OTTAWA, Dec. 10, 2015 /CNW/ - The jury of the National Gallery of Canada (NGC)'s teen contest So You Want To Be an Artists? has deliberated. The prize winners of the of the 2015 edition are Haley Sweet, from Kanata, Ontario, first place for her work Glitter on the Pages (II); Natalia Beattie, from Bawlf, Alberta, second place for her work Erosion of Humanity, and Emmanuelle Boutin, from Montréal, Québec, who placed third for her work All Those Unsaid Things. The 15 finalist's artworks, including the top three prize winners, are exhibited in the Gallery's Artissimo Gallery until January 17, 2016. Images of the artworks can also be seen on the contest website.
"Once again, teenagers aged 16 to 19 from across Canada who participated in the contest this year have talent to spare," said NGC Education Officer and contest coordinator Katja Canini. "This year the top three are each in a different media, painting, drawing and photography. It's exciting to see the diversity of the media through which young people expressed their creativity and their rich and colourful imaginations."
The jury was tasked with determining the three prize winning works. Their criteria for selecting the top three works included clarity of theme or message, originality, inventiveness and ability to provoke thought and emotion in the viewer.
First-place winner Haley Sweet will spend a day at the NGC learning about careers in visual arts and having her portfolio reviewed by an NGC expert, and will also receive a $500 gift certificate for art supplies. Second-place winner Natalia Beattie will receive a $1,000 gift certificate for art supplies; third-place winner Emmanuelle Boutin will receive a $500 gift certificate, also for art supplies.
This year, works by 258 aspiring-artists from across Canada aged 16 to 19 years made it to the first phase of the contest. Among these, the 12 works that received the highest number of votes from the public became finalists, alongside three additional works selected by NGC associate curator of Canadian Modern Art, Adam Welch, for their artistic qualities. The jury was composed of Mr. Welch, artist Luke Siemens, artist Sandy Plotnikoff, and artist and Associate Professor of Painting at the University of Ottawa, Jinny Yu, who gathered earlier this week to select the three winners.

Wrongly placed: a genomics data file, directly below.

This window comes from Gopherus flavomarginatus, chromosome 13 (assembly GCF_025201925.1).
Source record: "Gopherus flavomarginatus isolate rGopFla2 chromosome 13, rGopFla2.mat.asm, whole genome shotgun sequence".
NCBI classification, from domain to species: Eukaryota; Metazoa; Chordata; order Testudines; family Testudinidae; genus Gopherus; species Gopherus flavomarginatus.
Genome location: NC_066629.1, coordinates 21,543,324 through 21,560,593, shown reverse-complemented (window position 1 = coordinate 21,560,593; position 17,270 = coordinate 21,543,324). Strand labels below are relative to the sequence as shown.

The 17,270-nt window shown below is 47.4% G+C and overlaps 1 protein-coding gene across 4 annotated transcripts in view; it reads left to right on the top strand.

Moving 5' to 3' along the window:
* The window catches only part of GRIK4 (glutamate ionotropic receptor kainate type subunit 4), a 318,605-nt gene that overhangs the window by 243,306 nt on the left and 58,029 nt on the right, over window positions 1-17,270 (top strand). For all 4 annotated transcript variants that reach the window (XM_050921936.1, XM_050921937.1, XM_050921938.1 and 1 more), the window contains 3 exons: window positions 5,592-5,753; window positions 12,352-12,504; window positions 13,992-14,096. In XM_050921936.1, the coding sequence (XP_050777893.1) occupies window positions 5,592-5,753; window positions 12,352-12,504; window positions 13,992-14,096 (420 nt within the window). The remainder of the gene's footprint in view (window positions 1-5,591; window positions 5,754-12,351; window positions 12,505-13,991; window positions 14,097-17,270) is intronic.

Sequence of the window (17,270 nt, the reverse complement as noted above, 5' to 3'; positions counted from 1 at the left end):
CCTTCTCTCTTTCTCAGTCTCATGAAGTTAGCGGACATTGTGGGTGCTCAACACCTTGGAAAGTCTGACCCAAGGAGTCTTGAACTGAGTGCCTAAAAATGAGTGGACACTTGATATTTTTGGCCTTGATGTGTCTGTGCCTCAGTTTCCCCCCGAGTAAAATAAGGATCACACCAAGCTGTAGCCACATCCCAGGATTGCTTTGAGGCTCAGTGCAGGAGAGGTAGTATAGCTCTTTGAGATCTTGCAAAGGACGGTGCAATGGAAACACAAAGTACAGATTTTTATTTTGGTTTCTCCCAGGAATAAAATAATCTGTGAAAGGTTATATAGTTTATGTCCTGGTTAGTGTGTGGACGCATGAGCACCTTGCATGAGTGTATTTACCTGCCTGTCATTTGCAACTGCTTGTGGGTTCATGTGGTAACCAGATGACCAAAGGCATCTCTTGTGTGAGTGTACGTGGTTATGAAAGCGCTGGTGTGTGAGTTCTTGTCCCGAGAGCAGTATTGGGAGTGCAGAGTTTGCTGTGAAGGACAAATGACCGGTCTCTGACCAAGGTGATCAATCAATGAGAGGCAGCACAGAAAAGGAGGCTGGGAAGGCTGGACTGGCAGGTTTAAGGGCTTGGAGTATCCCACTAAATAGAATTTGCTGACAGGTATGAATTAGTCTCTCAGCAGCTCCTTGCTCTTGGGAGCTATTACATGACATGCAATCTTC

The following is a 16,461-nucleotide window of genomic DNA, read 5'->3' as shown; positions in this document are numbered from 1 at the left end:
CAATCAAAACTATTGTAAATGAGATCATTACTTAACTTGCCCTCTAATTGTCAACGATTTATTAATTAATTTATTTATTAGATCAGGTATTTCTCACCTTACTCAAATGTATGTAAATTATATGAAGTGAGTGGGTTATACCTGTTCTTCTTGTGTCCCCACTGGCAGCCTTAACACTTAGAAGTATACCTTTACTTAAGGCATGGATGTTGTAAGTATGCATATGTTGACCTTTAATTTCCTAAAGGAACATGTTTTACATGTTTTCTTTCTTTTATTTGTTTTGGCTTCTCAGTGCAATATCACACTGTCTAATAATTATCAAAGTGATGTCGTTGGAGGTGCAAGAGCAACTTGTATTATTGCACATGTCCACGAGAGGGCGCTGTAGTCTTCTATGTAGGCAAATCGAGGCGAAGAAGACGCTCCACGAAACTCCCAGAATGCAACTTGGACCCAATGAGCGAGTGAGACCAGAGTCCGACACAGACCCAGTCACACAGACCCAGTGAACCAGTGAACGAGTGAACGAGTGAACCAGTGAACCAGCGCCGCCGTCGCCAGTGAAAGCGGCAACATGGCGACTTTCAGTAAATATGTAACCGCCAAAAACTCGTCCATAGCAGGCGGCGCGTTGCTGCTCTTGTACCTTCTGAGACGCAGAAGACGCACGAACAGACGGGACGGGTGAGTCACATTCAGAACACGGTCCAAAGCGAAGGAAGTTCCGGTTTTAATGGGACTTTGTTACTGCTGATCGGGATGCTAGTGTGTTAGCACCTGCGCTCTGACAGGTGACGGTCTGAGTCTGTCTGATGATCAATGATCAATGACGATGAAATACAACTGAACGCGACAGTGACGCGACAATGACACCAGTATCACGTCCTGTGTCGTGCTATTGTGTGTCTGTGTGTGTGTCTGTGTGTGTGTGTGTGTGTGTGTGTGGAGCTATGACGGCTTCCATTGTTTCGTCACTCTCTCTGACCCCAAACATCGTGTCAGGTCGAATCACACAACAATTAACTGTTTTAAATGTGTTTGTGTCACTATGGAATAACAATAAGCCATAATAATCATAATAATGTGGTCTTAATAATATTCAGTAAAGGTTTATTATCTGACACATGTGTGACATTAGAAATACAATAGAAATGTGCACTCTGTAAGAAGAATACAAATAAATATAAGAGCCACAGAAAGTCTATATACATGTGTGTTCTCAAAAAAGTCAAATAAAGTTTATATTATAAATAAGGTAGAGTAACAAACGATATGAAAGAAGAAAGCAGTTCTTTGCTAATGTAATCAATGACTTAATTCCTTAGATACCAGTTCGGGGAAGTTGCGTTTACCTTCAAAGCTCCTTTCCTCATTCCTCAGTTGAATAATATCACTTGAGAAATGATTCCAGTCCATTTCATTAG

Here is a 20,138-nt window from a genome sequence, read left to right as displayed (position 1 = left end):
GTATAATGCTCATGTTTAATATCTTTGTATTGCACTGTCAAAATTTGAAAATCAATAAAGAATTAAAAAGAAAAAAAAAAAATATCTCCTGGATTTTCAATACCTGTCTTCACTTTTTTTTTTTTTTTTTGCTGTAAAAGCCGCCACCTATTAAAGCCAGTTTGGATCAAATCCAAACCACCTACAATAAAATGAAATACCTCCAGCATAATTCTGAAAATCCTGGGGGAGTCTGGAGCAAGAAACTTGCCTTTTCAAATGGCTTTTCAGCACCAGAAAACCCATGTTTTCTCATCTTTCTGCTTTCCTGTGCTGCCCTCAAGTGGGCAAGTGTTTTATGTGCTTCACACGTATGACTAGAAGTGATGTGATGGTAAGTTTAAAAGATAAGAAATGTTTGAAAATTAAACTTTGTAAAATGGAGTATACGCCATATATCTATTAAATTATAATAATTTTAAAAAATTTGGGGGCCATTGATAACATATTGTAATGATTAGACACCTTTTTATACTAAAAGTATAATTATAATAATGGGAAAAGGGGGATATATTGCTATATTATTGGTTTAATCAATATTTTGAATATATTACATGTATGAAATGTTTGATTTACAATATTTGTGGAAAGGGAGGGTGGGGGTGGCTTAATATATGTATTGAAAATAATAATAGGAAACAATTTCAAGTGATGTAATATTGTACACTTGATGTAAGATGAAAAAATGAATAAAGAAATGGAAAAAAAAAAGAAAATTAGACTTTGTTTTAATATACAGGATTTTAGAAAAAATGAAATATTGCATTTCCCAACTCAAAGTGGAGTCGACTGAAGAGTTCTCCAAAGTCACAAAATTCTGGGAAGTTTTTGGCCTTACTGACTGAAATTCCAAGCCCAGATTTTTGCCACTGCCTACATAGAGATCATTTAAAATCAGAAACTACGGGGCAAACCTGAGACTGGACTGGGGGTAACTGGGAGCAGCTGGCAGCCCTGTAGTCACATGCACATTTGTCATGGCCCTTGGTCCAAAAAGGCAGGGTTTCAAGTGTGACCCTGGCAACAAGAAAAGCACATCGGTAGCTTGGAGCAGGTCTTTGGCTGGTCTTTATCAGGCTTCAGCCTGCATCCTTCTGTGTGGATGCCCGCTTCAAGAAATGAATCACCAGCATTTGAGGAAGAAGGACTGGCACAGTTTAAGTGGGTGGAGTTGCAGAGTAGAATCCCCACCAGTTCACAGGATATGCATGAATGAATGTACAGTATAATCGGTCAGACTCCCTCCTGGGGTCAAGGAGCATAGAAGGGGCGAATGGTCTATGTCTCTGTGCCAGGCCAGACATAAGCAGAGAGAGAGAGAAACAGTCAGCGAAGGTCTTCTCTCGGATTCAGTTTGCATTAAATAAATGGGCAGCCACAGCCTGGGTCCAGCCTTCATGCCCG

The names of the winners and the finalists whose works are exhibited at the Gallery until January 17, 2016 are:
1st prize: Haley Sweet, from Kanata, ON
2nd prize: Natalia Beattie, from Bawlf, AB
3rd prize: Emmanuelle Boutin, from Montréal, QC
Michelle Chung, form Stouffville, ON
Teresa Han, from Toronto, ON
Céline Hardy, from Brockville, ON
Ania Jarda, from Montréal, QC
Maria Jose, from Windsor, ON
Rana Jreidini, from Montréal, QC
Emelie Kanwischer, from Calgary, AB;
Petros Kapetanakis, from Russell, ON
Holly Macie, from North Bay, ON
Joanna-Maria Marianakis Belec, from Montréal, QC
David Garcia Sepulveda, from Bridgewater, NS
Rikka Yambao, from Winnipeg, MB
CBC/Radio-Canada and Colleges and Institutes Canada have collaborated with the contest by promoting it through their various digital platforms.
About the National Gallery of Canada
The National Gallery of Canada is home to the most important collections of historical and contemporary Canadian art. The Gallery also maintains Canada's premier collection of European Art from the 14th to the 21st century, as well as important works of American, Asian and Indigenous Art and renowned international collections of prints, drawings and photographs. In 2015, the National Gallery of Canada established the Canadian Photography Institute, a global multidisciplinary research center dedicated to the history, evolution and future of photography. Created in 1880, the National Gallery of Canada has played a key role in Canadian culture for well over a century. Among its principal missions is to increase access to excellent works of art for all Canadians. For more information, visit gallery.ca and follow us on Twitter @gallerydotca.
SOURCE National Gallery of Canada
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